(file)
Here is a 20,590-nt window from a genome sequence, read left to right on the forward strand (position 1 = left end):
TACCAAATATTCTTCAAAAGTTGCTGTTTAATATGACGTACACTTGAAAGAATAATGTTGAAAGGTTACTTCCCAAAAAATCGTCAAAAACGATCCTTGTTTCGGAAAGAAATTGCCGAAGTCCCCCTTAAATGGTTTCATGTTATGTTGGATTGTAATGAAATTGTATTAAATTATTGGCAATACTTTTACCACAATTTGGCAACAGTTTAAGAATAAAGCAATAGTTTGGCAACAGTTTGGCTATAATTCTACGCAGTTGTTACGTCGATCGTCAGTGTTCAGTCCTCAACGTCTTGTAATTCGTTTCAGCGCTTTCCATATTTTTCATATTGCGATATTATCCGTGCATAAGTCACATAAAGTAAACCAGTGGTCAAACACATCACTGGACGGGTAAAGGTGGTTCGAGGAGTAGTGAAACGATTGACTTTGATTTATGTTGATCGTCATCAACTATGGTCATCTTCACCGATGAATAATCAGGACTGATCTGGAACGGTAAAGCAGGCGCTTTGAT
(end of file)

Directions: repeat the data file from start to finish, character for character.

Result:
Here is a 20,590-nt window from a genome sequence, read left to right on the forward strand (position 1 = left end):
TACCAAATATTCTTCAAAAGTTGCTGTTTAATATGACGTACACTTGAAAGAATAATGTTGAAAGGTTACTTCCCAAAAAATCGTCAAAAACGATCCTTGTTTCGGAAAGAAATTGCCGAAGTCCCCCTTAAATGGTTTCATGTTATGTTGGATTGTAATGAAATTGTATTAAATTATTGGCAATACTTTTACCACAATTTGGCAACAGTTTAAGAATAAAGCAATAGTTTGGCAACAGTTTGGCTATAATTCTACGCAGTTGTTACGTCGATCGTCAGTGTTCAGTCCTCAACGTCTTGTAATTCGTTTCAGCGCTTTCCATATTTTTCATATTGCGATATTATCCGTGCATAAGTCACATAAAGTAAACCAGTGGTCAAACACATCACTGGACGGGTAAAGGTGGTTCGAGGAGTAGTGAAACGATTGACTTTGATTTATGTTGATCGTCATCAACTATGGTCATCTTCACCGATGAATAATCAGGACTGATCTGGAACGGTAAAGCAGGCGCTTTGAT